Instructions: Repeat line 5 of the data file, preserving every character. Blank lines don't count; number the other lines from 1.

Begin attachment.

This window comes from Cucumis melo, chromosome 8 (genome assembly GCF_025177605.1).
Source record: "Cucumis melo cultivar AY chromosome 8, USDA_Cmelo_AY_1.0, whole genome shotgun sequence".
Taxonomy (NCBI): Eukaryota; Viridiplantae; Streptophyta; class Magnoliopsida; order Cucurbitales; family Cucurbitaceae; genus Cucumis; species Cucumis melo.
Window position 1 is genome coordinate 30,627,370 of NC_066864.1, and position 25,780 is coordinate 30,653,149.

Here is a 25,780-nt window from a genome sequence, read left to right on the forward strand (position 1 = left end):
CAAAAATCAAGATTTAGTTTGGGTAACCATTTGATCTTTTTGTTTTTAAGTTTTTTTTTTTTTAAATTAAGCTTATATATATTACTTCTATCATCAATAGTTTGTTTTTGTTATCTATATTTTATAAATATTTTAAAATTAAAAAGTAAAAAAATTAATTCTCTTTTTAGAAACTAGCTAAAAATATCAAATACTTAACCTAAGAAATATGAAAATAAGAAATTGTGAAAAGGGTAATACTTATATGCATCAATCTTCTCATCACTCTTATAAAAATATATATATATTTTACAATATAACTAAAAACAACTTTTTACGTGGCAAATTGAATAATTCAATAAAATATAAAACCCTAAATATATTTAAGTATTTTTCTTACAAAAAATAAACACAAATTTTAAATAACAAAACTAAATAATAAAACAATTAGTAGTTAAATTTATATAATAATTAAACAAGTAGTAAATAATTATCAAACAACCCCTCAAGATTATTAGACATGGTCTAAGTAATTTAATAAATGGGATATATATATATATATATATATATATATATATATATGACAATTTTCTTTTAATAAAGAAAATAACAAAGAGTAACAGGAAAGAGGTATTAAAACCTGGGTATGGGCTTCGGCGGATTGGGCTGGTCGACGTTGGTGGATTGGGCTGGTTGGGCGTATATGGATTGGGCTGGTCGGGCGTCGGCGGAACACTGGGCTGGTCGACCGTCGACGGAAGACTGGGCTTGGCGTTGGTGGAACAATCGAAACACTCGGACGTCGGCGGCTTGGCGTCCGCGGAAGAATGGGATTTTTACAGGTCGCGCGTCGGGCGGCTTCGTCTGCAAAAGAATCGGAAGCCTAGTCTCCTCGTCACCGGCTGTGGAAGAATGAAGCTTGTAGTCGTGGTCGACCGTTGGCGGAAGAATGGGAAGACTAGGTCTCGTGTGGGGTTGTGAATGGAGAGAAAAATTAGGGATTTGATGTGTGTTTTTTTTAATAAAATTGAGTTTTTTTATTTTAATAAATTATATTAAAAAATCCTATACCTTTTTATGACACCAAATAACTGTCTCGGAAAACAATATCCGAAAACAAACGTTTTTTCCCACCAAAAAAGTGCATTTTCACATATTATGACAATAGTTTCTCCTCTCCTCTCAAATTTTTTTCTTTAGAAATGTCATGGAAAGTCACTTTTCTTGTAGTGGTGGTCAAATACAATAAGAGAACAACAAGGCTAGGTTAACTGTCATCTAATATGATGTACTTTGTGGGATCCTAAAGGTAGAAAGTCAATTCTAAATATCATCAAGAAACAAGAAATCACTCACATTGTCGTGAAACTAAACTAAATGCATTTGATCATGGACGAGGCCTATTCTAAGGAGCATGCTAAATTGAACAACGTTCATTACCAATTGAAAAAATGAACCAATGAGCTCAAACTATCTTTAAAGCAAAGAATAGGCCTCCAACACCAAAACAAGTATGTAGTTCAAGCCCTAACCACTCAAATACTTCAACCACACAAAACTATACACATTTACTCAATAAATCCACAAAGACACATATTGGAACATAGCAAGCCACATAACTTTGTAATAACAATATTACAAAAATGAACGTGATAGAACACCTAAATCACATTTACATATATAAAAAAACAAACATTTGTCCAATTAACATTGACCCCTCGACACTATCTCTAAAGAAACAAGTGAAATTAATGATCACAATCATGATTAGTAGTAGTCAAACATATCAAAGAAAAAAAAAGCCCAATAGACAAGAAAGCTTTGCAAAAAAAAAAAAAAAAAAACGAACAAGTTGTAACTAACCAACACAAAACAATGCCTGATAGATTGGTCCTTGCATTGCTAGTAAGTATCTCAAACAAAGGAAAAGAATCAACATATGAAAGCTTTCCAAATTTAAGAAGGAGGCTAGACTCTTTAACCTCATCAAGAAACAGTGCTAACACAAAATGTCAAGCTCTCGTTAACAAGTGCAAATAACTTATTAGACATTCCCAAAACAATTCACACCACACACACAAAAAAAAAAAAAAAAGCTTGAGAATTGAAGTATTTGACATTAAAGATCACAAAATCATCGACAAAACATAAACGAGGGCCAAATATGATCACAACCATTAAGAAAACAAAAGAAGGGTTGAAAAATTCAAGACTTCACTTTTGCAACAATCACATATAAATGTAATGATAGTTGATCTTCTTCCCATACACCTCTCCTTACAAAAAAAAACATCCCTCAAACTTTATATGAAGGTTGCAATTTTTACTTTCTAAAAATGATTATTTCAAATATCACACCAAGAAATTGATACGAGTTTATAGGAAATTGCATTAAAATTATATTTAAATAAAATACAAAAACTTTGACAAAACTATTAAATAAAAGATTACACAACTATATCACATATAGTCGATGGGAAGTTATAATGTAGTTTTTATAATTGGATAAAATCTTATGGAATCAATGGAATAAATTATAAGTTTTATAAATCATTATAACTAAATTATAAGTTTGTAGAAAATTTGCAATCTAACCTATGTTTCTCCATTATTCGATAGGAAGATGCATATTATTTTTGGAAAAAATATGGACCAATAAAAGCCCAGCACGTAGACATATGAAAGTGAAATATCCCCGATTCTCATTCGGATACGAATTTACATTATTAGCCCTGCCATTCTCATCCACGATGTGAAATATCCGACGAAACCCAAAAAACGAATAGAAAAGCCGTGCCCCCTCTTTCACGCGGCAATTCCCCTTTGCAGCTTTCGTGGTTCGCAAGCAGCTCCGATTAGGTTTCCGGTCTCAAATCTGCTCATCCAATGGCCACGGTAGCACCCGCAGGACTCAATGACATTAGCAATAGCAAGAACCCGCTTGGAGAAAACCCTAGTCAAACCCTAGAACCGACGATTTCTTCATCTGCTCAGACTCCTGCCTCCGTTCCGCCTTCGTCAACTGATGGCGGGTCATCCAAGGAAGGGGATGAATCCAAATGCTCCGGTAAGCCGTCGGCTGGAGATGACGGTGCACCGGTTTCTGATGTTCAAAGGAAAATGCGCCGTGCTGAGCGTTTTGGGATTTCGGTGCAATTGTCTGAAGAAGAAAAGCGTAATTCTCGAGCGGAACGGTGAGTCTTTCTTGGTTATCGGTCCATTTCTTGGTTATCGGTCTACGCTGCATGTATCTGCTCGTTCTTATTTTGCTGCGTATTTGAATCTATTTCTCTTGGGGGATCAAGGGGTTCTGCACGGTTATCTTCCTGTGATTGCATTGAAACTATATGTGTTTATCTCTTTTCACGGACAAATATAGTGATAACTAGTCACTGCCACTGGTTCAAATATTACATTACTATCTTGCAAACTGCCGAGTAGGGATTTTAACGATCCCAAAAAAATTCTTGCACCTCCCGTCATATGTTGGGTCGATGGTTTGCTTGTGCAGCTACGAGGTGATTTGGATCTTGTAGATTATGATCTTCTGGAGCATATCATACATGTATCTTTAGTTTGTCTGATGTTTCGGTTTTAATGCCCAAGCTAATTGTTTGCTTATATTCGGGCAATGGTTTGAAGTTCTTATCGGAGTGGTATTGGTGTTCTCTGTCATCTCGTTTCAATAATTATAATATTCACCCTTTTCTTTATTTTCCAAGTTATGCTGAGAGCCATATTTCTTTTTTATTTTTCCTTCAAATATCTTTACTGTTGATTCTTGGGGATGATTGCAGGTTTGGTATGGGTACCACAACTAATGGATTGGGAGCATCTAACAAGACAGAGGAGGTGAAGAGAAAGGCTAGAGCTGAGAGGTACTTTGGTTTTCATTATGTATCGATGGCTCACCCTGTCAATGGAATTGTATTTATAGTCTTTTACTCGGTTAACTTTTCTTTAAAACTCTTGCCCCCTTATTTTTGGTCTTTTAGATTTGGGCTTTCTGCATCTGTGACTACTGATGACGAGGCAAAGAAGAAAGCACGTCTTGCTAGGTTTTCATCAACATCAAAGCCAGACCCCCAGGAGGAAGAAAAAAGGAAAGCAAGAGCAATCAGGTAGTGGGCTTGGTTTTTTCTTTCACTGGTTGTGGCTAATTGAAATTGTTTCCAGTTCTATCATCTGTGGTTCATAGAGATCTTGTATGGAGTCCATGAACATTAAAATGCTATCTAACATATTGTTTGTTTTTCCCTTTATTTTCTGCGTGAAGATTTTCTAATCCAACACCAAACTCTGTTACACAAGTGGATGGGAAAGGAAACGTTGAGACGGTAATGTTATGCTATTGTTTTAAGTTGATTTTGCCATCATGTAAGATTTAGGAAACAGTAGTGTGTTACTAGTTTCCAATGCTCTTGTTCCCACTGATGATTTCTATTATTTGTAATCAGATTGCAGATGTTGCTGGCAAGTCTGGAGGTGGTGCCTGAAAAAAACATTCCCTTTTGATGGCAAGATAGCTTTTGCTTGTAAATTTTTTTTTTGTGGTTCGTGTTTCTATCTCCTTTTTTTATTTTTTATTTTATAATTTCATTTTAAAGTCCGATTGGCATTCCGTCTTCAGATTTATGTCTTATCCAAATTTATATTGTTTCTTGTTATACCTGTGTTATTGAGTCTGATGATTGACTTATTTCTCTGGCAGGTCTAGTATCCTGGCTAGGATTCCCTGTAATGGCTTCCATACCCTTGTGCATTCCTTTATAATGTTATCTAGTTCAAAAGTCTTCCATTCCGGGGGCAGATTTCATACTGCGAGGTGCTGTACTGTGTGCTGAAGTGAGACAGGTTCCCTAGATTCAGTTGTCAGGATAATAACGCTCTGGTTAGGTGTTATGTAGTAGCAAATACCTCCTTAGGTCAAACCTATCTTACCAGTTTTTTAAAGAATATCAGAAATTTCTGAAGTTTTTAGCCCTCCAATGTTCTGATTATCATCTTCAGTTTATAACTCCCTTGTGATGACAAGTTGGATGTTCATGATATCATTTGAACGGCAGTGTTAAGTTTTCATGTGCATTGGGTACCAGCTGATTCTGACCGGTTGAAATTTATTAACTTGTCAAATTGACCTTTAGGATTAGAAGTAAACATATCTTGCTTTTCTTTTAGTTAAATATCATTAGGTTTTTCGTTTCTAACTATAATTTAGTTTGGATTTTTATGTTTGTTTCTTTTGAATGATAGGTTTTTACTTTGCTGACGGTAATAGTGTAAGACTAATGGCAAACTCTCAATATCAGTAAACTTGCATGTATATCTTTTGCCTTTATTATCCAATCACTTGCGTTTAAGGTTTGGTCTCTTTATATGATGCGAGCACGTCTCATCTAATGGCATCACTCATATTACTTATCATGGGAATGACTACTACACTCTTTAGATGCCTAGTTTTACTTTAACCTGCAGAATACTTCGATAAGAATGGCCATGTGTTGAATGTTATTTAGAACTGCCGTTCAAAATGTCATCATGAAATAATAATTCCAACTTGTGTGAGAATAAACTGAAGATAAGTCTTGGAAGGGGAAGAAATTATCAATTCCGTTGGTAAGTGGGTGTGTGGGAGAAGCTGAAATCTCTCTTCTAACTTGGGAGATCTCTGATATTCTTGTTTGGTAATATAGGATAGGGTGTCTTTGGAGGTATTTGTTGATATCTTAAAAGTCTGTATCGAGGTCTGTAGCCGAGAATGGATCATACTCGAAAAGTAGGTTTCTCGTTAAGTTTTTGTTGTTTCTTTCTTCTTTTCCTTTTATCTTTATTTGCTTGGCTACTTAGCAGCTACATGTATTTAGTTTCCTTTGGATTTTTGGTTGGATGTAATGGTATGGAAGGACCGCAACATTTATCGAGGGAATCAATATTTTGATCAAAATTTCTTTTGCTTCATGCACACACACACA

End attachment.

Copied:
Here is a 25,780-nt window from a genome sequence, read left to right on the forward strand (position 1 = left end):